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Research showed that an antibiotic mix impacted the gut bacteria in mice to the point that it slowed the growth and development of Alzheimer’s, but only in males.
Amyloid plaques are a feature specific to Alzheimer’s disease. They form when a particular protein within the neurons of the brain buildup and clump together. These amyloid plaques disrupt brain cell function and lead to the symptoms of Alzheimer’s.
The team was led by Professor Sangram S. Sisodia, who is also the director of the Center for Molecular Neurobiology at The University of Chicago.
The team was already aware that people with Alzheimer’s showed changes in their gut bacteria, and they had previously carried out studies showing how gut bacteria could potentially affect Alzheimer’s-like symptoms in rodents.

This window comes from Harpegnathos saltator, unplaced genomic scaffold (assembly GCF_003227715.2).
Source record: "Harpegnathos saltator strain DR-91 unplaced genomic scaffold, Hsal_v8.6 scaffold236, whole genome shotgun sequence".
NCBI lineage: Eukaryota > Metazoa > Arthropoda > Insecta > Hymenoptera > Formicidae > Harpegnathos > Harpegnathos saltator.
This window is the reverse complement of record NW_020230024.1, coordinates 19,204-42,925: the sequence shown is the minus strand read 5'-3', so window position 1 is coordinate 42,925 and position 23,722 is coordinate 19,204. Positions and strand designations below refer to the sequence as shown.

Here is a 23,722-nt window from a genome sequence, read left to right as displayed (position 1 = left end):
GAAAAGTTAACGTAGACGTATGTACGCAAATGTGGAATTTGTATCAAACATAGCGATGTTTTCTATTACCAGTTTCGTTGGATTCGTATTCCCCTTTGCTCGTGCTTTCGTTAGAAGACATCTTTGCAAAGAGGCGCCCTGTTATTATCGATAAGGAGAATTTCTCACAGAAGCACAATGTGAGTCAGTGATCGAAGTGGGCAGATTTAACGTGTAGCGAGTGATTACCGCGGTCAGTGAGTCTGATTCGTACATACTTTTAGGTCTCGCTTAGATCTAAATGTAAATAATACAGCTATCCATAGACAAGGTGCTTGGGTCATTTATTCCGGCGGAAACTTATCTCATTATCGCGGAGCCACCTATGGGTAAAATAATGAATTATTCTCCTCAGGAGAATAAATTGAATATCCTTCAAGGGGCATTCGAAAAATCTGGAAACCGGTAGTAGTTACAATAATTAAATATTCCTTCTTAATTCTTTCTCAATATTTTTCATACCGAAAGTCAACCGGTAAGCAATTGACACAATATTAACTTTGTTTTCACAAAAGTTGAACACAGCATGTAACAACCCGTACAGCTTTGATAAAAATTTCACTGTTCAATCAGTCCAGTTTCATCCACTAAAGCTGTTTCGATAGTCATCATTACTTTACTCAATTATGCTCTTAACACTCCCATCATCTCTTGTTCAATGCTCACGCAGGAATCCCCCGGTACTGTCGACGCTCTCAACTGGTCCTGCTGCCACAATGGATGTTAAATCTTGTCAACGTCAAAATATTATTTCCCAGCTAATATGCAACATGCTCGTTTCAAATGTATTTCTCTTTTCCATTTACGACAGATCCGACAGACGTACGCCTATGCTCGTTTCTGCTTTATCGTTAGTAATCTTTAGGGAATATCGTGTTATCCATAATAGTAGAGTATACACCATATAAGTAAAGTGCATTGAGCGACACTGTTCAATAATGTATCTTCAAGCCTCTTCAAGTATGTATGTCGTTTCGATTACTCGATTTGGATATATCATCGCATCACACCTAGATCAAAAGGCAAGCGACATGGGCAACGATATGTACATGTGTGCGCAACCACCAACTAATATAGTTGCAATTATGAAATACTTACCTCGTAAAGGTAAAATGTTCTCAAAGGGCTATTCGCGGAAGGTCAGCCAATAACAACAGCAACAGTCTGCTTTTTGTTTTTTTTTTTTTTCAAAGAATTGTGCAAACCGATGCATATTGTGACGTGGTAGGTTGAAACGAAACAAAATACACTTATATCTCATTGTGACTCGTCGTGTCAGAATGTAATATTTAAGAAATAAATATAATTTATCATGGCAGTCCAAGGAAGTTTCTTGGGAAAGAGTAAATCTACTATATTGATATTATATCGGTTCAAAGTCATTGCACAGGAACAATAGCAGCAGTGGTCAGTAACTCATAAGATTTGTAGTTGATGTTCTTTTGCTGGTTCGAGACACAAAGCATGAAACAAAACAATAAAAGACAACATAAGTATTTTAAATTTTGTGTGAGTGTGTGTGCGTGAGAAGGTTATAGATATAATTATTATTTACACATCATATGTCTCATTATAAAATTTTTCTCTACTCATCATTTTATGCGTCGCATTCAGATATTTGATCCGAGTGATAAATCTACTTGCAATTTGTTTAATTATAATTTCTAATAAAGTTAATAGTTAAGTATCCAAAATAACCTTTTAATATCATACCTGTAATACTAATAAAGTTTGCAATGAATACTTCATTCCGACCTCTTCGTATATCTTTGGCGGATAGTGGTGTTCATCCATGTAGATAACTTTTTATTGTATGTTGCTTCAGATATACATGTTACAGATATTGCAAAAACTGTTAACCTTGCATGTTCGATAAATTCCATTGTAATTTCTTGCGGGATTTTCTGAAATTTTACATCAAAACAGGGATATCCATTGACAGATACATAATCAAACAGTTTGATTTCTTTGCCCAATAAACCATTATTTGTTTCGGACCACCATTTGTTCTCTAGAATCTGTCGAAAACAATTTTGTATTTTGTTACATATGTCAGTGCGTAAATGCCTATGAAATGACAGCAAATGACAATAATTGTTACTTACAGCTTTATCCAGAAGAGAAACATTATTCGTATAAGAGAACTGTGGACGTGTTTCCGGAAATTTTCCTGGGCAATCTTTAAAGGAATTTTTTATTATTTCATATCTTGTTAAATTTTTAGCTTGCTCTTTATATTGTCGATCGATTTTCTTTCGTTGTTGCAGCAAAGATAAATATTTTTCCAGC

This research found that changes to the microbiome limited the development of amyloid plaques in male mice, but not females.
Sisodia says of the research that “[w]hile compelling, our published studies on the role of the gut microbiome on amyloid plaque formation were limited to a single strain of mice.”